There are a two basic ways you can recreate that feeling for your customers online.
Live chat. The most universal option for any kind of products. It’s the communication channel with the highest level of satisfaction among customers (73%). Here’s an extensive list of live chat software providers to use. Just make sure you really have well-trained people to do it – at all times promised to customers (work days only, 24/7, etc.)
Consultants. The difference from live chat is that people sign up for one-on-one sessions with personal coach/ adviser/ stylist/ whatever title fits your products. These sessions can be done via Google Hangouts or any other similar (free) platform and completed with multimedia materials sent via email.
Zuvaa has this service as an option, for example – and their stylists are true to the brand’s identity of empowering African women through fashion.
Why people list shopping as an enjoyable pastime activity?
Traditional stores are really good at creating psychologically-backed sensory illusions that stimulate more purchases. Think holiday-themed displays and strangely uplifting music, the smell of freshly baked bread and sand around dummies…
This way, the shopping experience is not about the economic transaction, but about stepping into a different world where the summer vacation ends only to give way to Christmas.
In one store, customers become elegant aristocrats and in the other, they turn into the best athletes. They don’t buy the products, but the possible experiences.
And before you roll your eyes, you can compete with that! You can, too, give them more than an automated transaction. One of our unorthodox suggestions is that you employ all 5 senses and shorten the distance.
Why do you think unboxing videos are among the most notable online shopping experience trends? Delivery and first look are the physical interaction between merchant and buyer that is not going away.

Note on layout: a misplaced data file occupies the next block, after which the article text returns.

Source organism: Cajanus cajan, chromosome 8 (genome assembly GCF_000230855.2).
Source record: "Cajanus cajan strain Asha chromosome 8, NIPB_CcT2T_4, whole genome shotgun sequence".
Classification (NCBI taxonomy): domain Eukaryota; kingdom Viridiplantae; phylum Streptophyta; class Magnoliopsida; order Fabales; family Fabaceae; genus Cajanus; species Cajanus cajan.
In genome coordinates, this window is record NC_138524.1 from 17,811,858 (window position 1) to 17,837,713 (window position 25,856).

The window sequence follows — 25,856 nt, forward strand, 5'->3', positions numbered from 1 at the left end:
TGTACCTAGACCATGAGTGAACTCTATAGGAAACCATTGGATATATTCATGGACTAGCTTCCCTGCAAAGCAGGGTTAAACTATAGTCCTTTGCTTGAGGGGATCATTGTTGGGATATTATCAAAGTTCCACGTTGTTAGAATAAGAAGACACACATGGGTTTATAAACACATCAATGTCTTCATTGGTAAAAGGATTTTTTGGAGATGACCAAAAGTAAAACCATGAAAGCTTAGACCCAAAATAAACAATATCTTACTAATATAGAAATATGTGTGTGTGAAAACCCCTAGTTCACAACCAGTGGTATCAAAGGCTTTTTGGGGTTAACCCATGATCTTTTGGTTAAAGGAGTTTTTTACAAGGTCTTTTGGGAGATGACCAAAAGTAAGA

As Richard Lazazzera notes on the Shopify blog, the brand experience that has begun with the visitor’s first touch on the website cannot break at delivery to continue only after unboxing.
You should make this moment special and so memorable that customers share it naturally with others. 4 in 10 people say they’d share pictures of beautiful delivery packages on social media.
The Trunk Club orders, for example, arrive in printed suitcase-like boxes and give the feeling of a carry-on packed ready to go somewhere nice.
At the mall, people might be buying shorts to walk their dog in, but the retail chain sprays coconut-scented air freshener on surf props, bringing an illusion of never-ending summer vacation to life.
Fight back with your own signature scented packaging, for example. Imagine customers opening their new box of crafty stationery and getting a whiff of flowers (it can be a wardrobe aroma bag).
This would go well with all kinds of vintage and handmade products – much like the scented letters people used to send back in more romantic times.
Playing with the packaging and making it memorable and unique makes up for the missed bags from the mall. A cool packing makes your brand sticky in the buyer’s mind.